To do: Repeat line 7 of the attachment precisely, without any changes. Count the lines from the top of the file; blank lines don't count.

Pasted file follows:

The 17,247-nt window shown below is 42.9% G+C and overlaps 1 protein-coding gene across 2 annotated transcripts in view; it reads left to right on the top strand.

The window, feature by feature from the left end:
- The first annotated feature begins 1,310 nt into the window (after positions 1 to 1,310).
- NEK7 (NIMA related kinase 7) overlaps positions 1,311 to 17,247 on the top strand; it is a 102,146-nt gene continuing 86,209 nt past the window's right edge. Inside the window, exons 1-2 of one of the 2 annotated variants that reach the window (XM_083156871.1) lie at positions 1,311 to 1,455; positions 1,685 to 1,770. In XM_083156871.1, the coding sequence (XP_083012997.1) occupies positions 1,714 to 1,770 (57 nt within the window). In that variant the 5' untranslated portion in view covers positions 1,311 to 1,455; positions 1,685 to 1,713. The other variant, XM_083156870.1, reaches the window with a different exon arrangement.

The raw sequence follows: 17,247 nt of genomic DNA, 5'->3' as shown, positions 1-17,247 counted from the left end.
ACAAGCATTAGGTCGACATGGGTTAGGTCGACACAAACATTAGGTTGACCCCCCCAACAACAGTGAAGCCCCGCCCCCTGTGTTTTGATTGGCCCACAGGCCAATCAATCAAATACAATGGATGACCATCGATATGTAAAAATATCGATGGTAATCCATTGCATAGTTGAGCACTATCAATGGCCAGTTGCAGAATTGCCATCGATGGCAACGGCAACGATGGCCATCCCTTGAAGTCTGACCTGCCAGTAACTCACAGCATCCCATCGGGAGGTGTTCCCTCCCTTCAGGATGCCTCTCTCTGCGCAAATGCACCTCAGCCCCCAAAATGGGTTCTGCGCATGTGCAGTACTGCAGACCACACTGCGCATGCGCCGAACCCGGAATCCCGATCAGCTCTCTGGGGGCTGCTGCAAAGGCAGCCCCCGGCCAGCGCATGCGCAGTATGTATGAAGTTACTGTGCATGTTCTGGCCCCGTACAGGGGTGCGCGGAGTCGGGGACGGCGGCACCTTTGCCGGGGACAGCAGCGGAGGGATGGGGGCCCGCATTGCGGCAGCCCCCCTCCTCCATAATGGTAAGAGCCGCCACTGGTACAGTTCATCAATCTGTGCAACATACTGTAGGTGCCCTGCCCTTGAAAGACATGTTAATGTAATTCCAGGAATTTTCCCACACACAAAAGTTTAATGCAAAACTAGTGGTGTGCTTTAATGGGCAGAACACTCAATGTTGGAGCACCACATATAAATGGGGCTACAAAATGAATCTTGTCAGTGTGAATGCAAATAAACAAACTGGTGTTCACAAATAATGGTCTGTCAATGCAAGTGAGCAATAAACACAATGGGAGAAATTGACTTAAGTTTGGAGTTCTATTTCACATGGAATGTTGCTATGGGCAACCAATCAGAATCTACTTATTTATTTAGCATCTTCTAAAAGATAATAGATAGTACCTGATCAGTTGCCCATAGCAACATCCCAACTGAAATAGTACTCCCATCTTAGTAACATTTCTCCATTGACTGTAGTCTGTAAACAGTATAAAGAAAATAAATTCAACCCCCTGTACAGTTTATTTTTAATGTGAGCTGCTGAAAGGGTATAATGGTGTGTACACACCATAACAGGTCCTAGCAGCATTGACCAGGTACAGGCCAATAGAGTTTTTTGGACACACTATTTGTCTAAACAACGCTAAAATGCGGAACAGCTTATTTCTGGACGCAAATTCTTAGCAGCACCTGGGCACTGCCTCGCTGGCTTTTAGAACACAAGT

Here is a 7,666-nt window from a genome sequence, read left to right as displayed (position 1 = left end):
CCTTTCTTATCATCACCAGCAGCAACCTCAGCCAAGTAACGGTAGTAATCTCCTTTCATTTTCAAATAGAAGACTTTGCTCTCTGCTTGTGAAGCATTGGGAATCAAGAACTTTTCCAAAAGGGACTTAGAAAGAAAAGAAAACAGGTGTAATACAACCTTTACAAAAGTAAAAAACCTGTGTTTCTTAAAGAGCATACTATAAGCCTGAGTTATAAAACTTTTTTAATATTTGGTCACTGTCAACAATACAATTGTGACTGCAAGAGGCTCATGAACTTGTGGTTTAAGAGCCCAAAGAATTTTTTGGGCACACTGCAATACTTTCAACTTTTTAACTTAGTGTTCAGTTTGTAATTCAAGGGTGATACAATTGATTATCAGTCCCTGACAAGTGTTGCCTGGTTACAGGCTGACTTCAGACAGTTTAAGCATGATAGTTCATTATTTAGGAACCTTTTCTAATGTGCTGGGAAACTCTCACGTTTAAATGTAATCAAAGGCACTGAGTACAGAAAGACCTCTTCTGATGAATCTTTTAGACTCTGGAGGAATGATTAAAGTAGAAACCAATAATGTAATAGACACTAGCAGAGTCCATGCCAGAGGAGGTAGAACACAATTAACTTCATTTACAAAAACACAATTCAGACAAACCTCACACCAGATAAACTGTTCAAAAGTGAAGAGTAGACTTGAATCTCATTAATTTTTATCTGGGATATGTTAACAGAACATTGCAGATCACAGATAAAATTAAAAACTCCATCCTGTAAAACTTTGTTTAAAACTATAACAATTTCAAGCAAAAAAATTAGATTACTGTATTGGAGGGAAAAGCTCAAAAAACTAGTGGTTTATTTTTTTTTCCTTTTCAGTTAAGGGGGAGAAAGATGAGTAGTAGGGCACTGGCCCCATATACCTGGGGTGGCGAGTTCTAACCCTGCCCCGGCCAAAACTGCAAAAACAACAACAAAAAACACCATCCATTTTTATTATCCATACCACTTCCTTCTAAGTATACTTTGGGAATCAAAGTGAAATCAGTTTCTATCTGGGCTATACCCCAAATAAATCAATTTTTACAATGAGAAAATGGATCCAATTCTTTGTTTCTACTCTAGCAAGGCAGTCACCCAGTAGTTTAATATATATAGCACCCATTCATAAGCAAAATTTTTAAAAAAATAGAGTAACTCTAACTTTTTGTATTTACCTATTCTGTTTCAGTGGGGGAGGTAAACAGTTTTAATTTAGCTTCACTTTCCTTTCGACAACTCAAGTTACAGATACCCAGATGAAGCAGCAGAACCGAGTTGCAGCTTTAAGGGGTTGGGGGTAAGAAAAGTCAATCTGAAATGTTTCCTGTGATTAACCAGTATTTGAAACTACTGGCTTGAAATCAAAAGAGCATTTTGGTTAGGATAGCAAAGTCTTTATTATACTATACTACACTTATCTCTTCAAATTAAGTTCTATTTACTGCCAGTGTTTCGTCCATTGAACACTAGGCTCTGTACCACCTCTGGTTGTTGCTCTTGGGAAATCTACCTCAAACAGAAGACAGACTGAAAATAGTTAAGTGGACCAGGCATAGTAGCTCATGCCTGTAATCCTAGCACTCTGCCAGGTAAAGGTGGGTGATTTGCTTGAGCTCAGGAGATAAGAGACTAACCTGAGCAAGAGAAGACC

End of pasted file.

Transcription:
Here is a 7,666-nt window from a genome sequence, read left to right as displayed (position 1 = left end):